Let's say we want to find $f(x) = 0$ for some function, where solving explicitly is impossible. but you can evaluate $f(x)$ and $f^\prime(x)$

You might come up with the clever idea of approximating $f(x)$ by a tangent line, then finding where the line hits zero.

$\frac{f(x_1)}{f^\prime(x_1)}$ is the base because derivative is slope, which gives us the base $b$

$f'(x) = \frac{f(x)}{b} \implies b = \frac{f(x)}{f'(x)}$

Intuitively $\frac{dx}{dy} f(x_1)$, is converting some change in Y to the corresponding change in X. Using this we can now find $x_2$ using $b$

$x_2 = x_1 - b = x_1 - \frac{f(x)}{f^\prime(x)}$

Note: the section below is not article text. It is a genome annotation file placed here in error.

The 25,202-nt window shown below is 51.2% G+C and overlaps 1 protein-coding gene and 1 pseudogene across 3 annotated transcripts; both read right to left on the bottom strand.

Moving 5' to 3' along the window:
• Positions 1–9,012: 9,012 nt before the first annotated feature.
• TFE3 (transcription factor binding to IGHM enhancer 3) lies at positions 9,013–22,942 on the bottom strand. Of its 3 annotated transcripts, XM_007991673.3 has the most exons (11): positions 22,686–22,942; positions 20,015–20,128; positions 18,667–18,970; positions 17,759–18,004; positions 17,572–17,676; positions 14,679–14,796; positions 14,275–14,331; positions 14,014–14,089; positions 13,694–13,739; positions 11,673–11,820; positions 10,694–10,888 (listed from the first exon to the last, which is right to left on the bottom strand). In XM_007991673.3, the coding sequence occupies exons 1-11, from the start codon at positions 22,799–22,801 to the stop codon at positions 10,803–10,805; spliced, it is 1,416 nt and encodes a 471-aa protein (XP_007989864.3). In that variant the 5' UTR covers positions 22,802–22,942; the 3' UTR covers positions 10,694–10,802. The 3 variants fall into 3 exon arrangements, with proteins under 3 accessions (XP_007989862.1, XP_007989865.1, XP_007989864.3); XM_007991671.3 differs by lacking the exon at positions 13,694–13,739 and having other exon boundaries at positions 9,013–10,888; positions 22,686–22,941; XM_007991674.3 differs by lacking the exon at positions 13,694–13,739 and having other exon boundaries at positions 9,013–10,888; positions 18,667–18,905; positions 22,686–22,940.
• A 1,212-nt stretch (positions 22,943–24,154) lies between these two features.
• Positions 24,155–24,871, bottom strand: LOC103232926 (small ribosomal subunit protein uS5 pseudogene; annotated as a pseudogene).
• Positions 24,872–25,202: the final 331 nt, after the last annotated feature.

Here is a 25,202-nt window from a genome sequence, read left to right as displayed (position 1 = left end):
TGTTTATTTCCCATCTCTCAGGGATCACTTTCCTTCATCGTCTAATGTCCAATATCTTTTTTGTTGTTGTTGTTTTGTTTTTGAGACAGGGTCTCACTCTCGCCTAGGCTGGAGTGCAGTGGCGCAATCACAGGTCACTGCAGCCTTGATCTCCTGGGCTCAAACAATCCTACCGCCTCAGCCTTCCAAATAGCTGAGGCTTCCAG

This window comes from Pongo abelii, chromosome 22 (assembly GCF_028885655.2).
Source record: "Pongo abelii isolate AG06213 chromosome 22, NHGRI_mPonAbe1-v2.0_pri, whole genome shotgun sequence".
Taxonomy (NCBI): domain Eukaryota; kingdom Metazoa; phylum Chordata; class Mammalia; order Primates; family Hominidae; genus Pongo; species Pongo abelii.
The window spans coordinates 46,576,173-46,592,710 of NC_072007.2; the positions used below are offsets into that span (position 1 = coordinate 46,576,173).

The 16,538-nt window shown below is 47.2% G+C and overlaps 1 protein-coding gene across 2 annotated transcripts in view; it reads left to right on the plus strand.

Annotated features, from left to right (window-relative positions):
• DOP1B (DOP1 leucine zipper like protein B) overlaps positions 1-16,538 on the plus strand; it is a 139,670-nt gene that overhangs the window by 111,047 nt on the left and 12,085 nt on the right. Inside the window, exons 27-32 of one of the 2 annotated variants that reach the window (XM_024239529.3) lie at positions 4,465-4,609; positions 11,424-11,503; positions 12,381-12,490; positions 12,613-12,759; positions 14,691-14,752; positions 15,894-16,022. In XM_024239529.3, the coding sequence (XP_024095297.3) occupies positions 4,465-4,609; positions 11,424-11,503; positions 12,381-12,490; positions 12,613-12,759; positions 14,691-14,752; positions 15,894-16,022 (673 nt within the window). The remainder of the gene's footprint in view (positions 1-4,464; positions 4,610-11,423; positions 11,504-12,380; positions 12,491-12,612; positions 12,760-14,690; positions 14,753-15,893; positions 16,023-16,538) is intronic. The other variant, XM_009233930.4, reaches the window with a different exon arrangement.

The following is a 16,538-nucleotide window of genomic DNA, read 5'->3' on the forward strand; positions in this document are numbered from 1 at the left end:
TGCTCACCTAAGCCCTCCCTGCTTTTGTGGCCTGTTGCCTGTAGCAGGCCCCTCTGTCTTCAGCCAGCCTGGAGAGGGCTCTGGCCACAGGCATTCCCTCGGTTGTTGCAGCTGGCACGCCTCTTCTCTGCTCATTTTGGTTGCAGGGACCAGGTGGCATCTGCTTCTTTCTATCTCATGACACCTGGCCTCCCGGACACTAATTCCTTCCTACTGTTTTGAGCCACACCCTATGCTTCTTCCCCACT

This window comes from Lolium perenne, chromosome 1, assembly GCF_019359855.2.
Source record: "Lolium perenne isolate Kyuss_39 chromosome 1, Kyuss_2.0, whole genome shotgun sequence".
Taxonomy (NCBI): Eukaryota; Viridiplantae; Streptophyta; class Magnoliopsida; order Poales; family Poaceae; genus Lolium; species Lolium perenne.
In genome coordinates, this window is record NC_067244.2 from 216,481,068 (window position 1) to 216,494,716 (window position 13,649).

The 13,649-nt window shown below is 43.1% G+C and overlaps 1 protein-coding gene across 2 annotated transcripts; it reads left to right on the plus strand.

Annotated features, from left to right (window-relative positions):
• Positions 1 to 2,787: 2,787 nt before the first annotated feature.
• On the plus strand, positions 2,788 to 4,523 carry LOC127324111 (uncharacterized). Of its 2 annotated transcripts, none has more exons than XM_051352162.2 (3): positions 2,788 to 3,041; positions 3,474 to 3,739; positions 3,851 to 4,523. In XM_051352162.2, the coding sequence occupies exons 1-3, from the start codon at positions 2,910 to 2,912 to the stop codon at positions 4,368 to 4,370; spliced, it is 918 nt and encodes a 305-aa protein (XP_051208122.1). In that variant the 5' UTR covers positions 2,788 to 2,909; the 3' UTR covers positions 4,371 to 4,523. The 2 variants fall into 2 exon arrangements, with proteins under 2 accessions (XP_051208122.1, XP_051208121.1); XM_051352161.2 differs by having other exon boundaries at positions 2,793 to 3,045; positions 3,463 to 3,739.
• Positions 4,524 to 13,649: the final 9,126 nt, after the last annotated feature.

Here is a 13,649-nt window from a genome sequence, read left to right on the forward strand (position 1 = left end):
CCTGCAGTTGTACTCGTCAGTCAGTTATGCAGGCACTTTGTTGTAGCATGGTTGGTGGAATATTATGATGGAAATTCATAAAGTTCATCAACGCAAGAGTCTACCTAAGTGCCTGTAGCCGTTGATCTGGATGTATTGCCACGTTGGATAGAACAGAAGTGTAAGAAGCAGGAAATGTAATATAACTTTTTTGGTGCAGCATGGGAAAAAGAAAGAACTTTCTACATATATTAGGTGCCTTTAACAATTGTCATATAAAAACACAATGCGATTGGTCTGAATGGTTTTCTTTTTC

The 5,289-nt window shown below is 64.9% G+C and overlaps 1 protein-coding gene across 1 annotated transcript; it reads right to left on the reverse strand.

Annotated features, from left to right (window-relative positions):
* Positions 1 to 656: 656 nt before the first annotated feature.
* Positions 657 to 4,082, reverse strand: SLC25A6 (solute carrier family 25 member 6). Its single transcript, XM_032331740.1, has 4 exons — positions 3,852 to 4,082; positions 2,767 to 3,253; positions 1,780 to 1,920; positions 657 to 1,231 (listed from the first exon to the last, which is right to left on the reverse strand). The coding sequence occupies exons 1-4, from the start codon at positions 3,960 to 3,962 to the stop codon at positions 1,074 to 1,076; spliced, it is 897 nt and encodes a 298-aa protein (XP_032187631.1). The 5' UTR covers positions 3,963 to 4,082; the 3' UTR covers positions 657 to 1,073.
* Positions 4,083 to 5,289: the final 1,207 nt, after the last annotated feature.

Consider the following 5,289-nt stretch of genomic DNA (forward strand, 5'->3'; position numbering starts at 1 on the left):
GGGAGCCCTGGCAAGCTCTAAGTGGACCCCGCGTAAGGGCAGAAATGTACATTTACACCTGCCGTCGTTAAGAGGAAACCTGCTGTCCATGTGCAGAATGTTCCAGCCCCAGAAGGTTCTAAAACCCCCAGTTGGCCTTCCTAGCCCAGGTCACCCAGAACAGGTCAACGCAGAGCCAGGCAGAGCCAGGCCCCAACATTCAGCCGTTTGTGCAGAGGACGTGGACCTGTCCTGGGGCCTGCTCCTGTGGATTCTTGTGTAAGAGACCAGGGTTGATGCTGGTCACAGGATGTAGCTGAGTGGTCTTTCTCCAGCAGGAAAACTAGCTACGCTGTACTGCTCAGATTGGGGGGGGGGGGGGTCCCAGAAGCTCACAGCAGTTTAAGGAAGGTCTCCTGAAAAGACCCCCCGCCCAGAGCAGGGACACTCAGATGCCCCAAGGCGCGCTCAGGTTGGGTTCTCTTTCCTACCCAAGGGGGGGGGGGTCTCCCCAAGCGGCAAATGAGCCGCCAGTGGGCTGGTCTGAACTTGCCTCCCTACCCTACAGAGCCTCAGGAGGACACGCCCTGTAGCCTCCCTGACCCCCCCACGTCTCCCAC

Thus the general formula for improving our guess $x_n$ to a better guess $x_{n+1}$ is

$x_{n+1} = x_n - \frac{f(x_n)}{f'(x_n)}$

Now lets have some fun! firstly lets see how to compute $\sqrt a$

we need to construct a function that is zero at $\sqrt a$, lets use $f(x) = x^2 - a$

calculus tells us $f^\prime(x) = 2x$. we can use our formula now!

$x_{n+1} = x - \frac{x^2 - a}{2x} = x - \frac{x - \frac{a}{x}}{2}$

Awesome! lets try this in python

```
def improve(g, a):
return g - (g - a/g) / 2
g = 1 # initial guess
g = improve(g, 2) # g = 1.5
g = improve(g, 2) # g = 1.416666666666
g = improve(g, 2) # g = 1.414215686274
g = improve(g, 2) # g = 1.414213562374
```

After 4 iterations we're already correct to 12 decimal places! newton's method converges quickly, since as we approach the root our linear approximation becomes better and better. since $x^2$ is a line as you zoom in.